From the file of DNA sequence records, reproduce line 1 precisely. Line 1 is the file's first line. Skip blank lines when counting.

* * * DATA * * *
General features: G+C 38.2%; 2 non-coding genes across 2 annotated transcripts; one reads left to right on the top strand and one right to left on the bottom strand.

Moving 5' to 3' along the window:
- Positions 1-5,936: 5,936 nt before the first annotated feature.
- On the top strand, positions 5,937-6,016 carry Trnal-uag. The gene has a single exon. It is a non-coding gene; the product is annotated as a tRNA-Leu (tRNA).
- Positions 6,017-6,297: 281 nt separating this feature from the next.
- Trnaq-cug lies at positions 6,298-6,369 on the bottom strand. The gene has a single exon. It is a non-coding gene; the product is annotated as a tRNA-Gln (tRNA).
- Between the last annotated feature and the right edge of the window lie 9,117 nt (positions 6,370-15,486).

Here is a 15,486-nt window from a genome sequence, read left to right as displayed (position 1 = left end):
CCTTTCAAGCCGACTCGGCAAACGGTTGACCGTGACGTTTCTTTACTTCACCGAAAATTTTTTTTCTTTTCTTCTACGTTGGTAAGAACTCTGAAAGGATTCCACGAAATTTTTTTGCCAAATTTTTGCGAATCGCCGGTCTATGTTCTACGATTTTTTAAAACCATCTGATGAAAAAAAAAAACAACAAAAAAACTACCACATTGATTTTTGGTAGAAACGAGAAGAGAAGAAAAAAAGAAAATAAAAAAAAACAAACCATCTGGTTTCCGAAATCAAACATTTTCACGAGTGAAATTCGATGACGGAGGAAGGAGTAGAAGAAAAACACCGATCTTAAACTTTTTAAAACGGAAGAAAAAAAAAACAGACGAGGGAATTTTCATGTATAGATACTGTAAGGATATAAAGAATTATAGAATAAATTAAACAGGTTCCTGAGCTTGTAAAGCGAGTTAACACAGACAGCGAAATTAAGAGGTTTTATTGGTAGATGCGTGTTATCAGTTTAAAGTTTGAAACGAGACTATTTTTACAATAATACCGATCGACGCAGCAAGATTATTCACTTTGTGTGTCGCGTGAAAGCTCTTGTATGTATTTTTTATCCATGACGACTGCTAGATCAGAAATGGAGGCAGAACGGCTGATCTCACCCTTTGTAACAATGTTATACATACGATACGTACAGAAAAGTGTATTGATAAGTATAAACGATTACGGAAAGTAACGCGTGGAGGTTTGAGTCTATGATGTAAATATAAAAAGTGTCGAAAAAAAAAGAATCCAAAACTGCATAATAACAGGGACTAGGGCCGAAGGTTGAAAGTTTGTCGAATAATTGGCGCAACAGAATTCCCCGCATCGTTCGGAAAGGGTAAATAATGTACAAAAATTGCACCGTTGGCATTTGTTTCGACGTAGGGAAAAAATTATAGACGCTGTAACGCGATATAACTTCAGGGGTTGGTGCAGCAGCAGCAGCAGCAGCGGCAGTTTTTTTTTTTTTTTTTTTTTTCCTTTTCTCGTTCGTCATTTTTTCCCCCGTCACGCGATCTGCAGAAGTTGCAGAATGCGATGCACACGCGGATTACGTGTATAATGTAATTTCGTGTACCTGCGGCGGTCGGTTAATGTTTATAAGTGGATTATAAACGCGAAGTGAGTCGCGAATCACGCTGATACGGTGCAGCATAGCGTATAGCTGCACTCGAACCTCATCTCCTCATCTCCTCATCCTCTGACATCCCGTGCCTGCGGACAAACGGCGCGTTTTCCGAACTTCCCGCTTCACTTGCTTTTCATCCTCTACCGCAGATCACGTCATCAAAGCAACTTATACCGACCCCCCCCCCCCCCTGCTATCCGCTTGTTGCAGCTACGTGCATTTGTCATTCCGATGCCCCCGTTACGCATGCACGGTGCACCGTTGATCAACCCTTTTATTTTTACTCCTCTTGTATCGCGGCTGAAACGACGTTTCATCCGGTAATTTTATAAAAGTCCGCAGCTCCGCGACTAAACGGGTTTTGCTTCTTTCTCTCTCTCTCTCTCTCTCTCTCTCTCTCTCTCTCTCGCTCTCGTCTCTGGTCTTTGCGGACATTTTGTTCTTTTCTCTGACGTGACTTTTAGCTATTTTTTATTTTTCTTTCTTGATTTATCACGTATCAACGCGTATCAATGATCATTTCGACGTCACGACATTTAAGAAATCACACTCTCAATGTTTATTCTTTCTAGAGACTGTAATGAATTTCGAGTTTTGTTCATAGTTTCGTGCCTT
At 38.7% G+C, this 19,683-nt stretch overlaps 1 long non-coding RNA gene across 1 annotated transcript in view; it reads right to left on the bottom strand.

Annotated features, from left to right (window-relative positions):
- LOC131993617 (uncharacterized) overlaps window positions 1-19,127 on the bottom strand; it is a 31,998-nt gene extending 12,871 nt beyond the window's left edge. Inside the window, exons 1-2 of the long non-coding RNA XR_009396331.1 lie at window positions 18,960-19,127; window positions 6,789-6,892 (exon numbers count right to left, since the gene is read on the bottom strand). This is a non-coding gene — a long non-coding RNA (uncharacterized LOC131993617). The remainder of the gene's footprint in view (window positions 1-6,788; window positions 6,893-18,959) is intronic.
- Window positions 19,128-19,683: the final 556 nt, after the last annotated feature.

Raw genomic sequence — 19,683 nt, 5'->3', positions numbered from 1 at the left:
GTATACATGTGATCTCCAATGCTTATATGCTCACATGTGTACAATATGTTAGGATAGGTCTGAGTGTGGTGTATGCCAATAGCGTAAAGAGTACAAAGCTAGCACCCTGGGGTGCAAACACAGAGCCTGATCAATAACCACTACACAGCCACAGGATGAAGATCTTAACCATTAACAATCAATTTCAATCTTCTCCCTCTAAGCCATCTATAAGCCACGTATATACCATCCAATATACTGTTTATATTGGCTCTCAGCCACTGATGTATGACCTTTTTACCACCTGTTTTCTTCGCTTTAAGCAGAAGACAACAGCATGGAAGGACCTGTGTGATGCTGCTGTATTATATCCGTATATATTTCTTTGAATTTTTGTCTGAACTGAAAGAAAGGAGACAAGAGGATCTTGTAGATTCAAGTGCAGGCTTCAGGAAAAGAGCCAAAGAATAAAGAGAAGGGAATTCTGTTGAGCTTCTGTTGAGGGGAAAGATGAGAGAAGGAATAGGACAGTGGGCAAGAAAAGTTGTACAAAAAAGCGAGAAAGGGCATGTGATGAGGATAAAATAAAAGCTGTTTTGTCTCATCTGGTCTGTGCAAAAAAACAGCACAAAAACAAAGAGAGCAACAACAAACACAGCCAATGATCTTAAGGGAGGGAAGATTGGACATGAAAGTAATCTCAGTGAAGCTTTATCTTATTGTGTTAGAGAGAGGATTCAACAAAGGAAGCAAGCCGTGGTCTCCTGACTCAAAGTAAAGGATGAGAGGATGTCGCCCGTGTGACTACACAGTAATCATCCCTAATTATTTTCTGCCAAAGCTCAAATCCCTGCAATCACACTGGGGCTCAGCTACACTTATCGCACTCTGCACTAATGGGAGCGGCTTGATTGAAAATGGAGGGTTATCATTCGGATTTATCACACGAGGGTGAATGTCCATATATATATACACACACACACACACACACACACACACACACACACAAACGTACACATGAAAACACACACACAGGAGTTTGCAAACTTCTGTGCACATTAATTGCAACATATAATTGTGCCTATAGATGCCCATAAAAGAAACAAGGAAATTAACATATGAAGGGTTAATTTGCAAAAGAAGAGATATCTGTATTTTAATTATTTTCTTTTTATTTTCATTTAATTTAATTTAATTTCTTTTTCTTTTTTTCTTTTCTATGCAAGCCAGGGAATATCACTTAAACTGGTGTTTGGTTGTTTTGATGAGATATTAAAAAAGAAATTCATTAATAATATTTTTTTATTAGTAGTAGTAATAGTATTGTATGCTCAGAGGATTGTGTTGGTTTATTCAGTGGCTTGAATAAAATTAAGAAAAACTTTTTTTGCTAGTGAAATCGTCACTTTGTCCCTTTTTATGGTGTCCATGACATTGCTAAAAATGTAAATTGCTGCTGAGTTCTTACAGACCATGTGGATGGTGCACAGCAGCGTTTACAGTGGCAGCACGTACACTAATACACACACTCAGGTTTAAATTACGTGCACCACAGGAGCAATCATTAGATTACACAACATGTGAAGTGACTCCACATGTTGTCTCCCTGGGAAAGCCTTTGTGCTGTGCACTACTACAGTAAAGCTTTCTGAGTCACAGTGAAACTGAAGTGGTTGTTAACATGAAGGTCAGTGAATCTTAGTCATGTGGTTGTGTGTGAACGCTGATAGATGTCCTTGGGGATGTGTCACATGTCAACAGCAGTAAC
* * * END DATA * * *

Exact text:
General features: G+C 38.2%; 2 non-coding genes across 2 annotated transcripts; one reads left to right on the top strand and one right to left on the bottom strand.